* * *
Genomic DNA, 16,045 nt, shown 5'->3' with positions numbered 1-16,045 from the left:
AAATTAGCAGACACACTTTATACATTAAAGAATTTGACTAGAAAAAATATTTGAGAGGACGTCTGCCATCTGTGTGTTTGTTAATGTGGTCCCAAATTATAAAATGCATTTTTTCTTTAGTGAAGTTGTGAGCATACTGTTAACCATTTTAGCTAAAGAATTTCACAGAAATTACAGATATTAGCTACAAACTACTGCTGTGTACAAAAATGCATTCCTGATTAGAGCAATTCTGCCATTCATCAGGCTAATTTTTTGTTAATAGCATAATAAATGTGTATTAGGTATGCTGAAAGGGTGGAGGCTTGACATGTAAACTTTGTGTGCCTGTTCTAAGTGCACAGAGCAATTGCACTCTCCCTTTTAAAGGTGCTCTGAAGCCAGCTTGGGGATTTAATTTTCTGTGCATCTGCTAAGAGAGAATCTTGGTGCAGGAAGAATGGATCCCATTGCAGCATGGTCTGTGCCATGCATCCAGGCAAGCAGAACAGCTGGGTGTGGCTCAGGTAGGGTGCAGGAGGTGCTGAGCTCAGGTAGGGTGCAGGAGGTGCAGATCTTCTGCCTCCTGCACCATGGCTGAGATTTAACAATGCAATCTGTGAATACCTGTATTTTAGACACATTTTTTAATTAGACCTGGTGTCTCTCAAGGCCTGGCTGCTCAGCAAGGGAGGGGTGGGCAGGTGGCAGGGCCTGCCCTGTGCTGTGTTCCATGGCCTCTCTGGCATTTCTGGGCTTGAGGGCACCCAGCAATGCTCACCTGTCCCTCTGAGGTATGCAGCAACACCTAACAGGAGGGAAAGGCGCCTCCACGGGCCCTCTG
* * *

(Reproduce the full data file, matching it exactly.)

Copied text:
Genomic DNA, 16,045 nt, shown 5'->3' with positions numbered 1-16,045 from the left:
AAATTAGCAGACACACTTTATACATTAAAGAATTTGACTAGAAAAAATATTTGAGAGGACGTCTGCCATCTGTGTGTTTGTTAATGTGGTCCCAAATTATAAAATGCATTTTTTCTTTAGTGAAGTTGTGAGCATACTGTTAACCATTTTAGCTAAAGAATTTCACAGAAATTACAGATATTAGCTACAAACTACTGCTGTGTACAAAAATGCATTCCTGATTAGAGCAATTCTGCCATTCATCAGGCTAATTTTTTGTTAATAGCATAATAAATGTGTATTAGGTATGCTGAAAGGGTGGAGGCTTGACATGTAAACTTTGTGTGCCTGTTCTAAGTGCACAGAGCAATTGCACTCTCCCTTTTAAAGGTGCTCTGAAGCCAGCTTGGGGATTTAATTTTCTGTGCATCTGCTAAGAGAGAATCTTGGTGCAGGAAGAATGGATCCCATTGCAGCATGGTCTGTGCCATGCATCCAGGCAAGCAGAACAGCTGGGTGTGGCTCAGGTAGGGTGCAGGAGGTGCTGAGCTCAGGTAGGGTGCAGGAGGTGCAGATCTTCTGCCTCCTGCACCATGGCTGAGATTTAACAATGCAATCTGTGAATACCTGTATTTTAGACACATTTTTTAATTAGACCTGGTGTCTCTCAAGGCCTGGCTGCTCAGCAAGGGAGGGGTGGGCAGGTGGCAGGGCCTGCCCTGTGCTGTGTTCCATGGCCTCTCTGGCATTTCTGGGCTTGAGGGCACCCAGCAATGCTCACCTGTCCCTCTGAGGTATGCAGCAACACCTAACAGGAGGGAAAGGCGCCTCCACGGGCCCTCTG